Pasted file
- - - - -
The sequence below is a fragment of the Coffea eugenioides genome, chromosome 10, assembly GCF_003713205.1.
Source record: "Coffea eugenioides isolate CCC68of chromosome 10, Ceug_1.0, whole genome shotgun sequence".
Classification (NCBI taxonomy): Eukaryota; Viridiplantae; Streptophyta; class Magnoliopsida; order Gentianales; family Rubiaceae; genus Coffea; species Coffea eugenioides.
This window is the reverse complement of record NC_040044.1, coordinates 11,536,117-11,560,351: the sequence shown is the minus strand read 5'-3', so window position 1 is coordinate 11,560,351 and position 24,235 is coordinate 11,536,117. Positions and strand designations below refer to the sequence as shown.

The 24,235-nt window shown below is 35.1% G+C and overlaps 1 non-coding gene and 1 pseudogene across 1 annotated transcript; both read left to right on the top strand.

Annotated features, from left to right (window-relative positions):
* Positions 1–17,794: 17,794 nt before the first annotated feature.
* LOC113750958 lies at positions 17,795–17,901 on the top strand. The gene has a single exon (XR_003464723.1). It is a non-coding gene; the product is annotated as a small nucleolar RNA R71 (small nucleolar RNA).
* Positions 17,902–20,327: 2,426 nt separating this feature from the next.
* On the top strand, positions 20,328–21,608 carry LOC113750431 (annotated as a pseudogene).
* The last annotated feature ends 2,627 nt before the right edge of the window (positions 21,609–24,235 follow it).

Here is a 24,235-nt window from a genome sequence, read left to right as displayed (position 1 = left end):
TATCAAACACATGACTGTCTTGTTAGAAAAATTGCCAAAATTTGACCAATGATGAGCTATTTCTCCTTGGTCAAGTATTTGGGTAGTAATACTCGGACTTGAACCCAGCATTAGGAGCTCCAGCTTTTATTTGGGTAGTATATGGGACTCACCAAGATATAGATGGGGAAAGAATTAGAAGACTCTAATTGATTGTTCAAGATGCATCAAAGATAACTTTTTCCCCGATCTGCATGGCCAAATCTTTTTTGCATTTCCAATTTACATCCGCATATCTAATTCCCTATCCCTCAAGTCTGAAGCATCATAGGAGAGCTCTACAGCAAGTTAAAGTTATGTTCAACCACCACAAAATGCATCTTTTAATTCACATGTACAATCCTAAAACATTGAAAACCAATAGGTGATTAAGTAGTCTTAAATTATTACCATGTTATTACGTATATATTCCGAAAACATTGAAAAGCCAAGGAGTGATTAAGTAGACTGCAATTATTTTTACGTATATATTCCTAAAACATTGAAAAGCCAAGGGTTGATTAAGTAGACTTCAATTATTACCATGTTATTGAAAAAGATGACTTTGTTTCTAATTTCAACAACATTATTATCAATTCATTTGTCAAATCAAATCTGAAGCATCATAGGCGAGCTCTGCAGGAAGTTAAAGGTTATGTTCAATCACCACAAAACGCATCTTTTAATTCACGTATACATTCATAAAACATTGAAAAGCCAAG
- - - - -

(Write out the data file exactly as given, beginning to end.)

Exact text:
The sequence below is a fragment of the Coffea eugenioides genome, chromosome 10, assembly GCF_003713205.1.
Source record: "Coffea eugenioides isolate CCC68of chromosome 10, Ceug_1.0, whole genome shotgun sequence".
Classification (NCBI taxonomy): Eukaryota; Viridiplantae; Streptophyta; class Magnoliopsida; order Gentianales; family Rubiaceae; genus Coffea; species Coffea eugenioides.
This window is the reverse complement of record NC_040044.1, coordinates 11,536,117-11,560,351: the sequence shown is the minus strand read 5'-3', so window position 1 is coordinate 11,560,351 and position 24,235 is coordinate 11,536,117. Positions and strand designations below refer to the sequence as shown.

The 24,235-nt window shown below is 35.1% G+C and overlaps 1 non-coding gene and 1 pseudogene across 1 annotated transcript; both read left to right on the top strand.

Annotated features, from left to right (window-relative positions):
* Positions 1–17,794: 17,794 nt before the first annotated feature.
* LOC113750958 lies at positions 17,795–17,901 on the top strand. The gene has a single exon (XR_003464723.1). It is a non-coding gene; the product is annotated as a small nucleolar RNA R71 (small nucleolar RNA).
* Positions 17,902–20,327: 2,426 nt separating this feature from the next.
* On the top strand, positions 20,328–21,608 carry LOC113750431 (annotated as a pseudogene).
* The last annotated feature ends 2,627 nt before the right edge of the window (positions 21,609–24,235 follow it).

Here is a 24,235-nt window from a genome sequence, read left to right as displayed (position 1 = left end):
TATCAAACACATGACTGTCTTGTTAGAAAAATTGCCAAAATTTGACCAATGATGAGCTATTTCTCCTTGGTCAAGTATTTGGGTAGTAATACTCGGACTTGAACCCAGCATTAGGAGCTCCAGCTTTTATTTGGGTAGTATATGGGACTCACCAAGATATAGATGGGGAAAGAATTAGAAGACTCTAATTGATTGTTCAAGATGCATCAAAGATAACTTTTTCCCCGATCTGCATGGCCAAATCTTTTTTGCATTTCCAATTTACATCCGCATATCTAATTCCCTATCCCTCAAGTCTGAAGCATCATAGGAGAGCTCTACAGCAAGTTAAAGTTATGTTCAACCACCACAAAATGCATCTTTTAATTCACATGTACAATCCTAAAACATTGAAAACCAATAGGTGATTAAGTAGTCTTAAATTATTACCATGTTATTACGTATATATTCCGAAAACATTGAAAAGCCAAGGAGTGATTAAGTAGACTGCAATTATTTTTACGTATATATTCCTAAAACATTGAAAAGCCAAGGGTTGATTAAGTAGACTTCAATTATTACCATGTTATTGAAAAAGATGACTTTGTTTCTAATTTCAACAACATTATTATCAATTCATTTGTCAAATCAAATCTGAAGCATCATAGGCGAGCTCTGCAGGAAGTTAAAGGTTATGTTCAATCACCACAAAACGCATCTTTTAATTCACGTATACATTCATAAAACATTGAAAAGCCAAG